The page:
For many for you, the thought of all of that is too much to bear and will keep you in your jobs. For others, the risk of leaving a secure job in order to pursue something that means something to them will be tolerable and worth the risk.
4. Will I be happy working for someone else? Some of you are entrepreneurs trapped in a cubicle. Are you one of them? If so, you may never be happy working for the man. You need to be “the man”. Hopping from job to job thinking there’s something wrong with them is often the result of having the entrepreneurial mindset.
5. What don’t I like about my job? Write out a checklist of all the things you dislike about your current job. Is it the pay? Is it your arrogant boss? Is it the lack of flexibility? Make sure you know exactly what you don’t want in your next job and then spend as much time necessary finding a job that meets your criteria. Are you ever going to find the “perfect” job? Probably not, but you can find one that will keep you happy for a while.
And if you don’t go the job route, why not create a business that will allow you to enjoy the things you value most?
Taking the Plunge
There is no doubt about it that quitting your job is scary. The mere thought of it may have many of you shaking in your chairs. Much of the fear can be removed by answering the above questions and truly understanding what it is you want in a career and then carefully planning to go get it.

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Author: Steve Roy

Steve Roy is the owner of EndingTheGrind.com, a blog about escaping the daily grind of a 9 to 5 job, building an online business, and living your passions.You can also find him on Twitter at @EndGrind

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17 COMMENTS

  1. This is a great a very true article, at least here in Mexico. A thing that surprises to me is that the same ocurrs in U.S.A. I have had the privilege of working there and people who works for big companies looks like being satisfaid whith their jobs and also with their payment, byt now with these statistics I may see that is the same thing everywhere, but we need to remember that nobody knows what he have, until he see it lost.

  2. I almost do but when I think about passion, I know I couldn't find it anywhere except to where I am standing today. What is great opportunity when you're too busy even for a smile. There are countless things that money or the most high paying job can't bring. 🙂

  3. Hi Lopez,
    Interesting comment. It's very true that many Americans do not appreciate what they have and many spend their lives hopping from one job to another searching for happiness.

  4. Really interesting article…. The thing i just want to know about point 5, we can get or known about new company/Pay/Flexibility but how can we justify about the manager untill unless we join in the new company ?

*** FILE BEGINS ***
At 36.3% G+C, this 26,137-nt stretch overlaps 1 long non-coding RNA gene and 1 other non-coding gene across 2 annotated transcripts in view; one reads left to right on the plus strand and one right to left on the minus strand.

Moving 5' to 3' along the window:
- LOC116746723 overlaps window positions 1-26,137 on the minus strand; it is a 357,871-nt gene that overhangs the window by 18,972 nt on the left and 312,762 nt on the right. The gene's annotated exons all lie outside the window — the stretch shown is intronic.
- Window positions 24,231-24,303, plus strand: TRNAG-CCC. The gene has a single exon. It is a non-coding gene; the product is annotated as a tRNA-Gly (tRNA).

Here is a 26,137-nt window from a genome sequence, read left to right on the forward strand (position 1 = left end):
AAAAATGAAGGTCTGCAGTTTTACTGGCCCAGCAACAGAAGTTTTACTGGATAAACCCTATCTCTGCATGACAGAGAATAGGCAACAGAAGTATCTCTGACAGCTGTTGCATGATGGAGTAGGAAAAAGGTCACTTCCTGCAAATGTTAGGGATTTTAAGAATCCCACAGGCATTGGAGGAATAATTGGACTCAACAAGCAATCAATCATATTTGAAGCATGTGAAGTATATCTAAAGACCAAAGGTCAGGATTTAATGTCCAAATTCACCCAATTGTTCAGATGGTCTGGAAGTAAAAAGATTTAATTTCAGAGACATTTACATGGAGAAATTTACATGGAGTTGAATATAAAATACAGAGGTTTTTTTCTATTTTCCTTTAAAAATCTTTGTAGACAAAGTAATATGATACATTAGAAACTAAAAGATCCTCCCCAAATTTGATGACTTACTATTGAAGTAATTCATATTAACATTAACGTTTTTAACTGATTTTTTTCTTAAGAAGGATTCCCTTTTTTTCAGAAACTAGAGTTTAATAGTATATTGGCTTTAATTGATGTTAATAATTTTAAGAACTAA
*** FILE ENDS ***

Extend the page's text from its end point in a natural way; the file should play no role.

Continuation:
5. Just found a book yesterday, written by Robert Kiyosaki about things to consider before quitting your job. But did not bought it since I'm out of budget. Thanks for this article, at least, I would have an idea. 🙂

  6. Another thing to note that if you find yourself unable to quit your job right now, take the time to build your network. That would help you a lot once you decided to take the plunge.

  7. I handed my notice in last week and am now working my 3 months notice. The reasons you give make good sense and I've created a fund to keep me ticking over for a while. I've also got a long list of stuff a don't like about the job. But the bottom line is that I don't believe in what the company does enough to put the hard work in and endure the stress as well. It isn't me. And that I think is the main reason to quit your job – to do something that is more the real you. I'm off to cut my own path and if I have to dip back into the corporate world it's unlikely to be a long term deal. If there's a message I could give everyone, it is to get your finances into shape so that you can make some choices about what you really want to do.

  8. Great article Steve, a lot of insight into what people in general think about, just how many really work towards making that change.

  9. It's important to really know why you want to quit. Many times, it has nothing to do with the job itself, you are just unhappy with where you are in life/how your life turned out. I know I've quit jobs thinking it was the job and while the new job was exciting for a few months – mainly because it was something different – I quickly found myself in the same situation as before, unhappy. It wasn't until I was true to myself and figured out why I really was unhappy that I was able to make a real change in my life.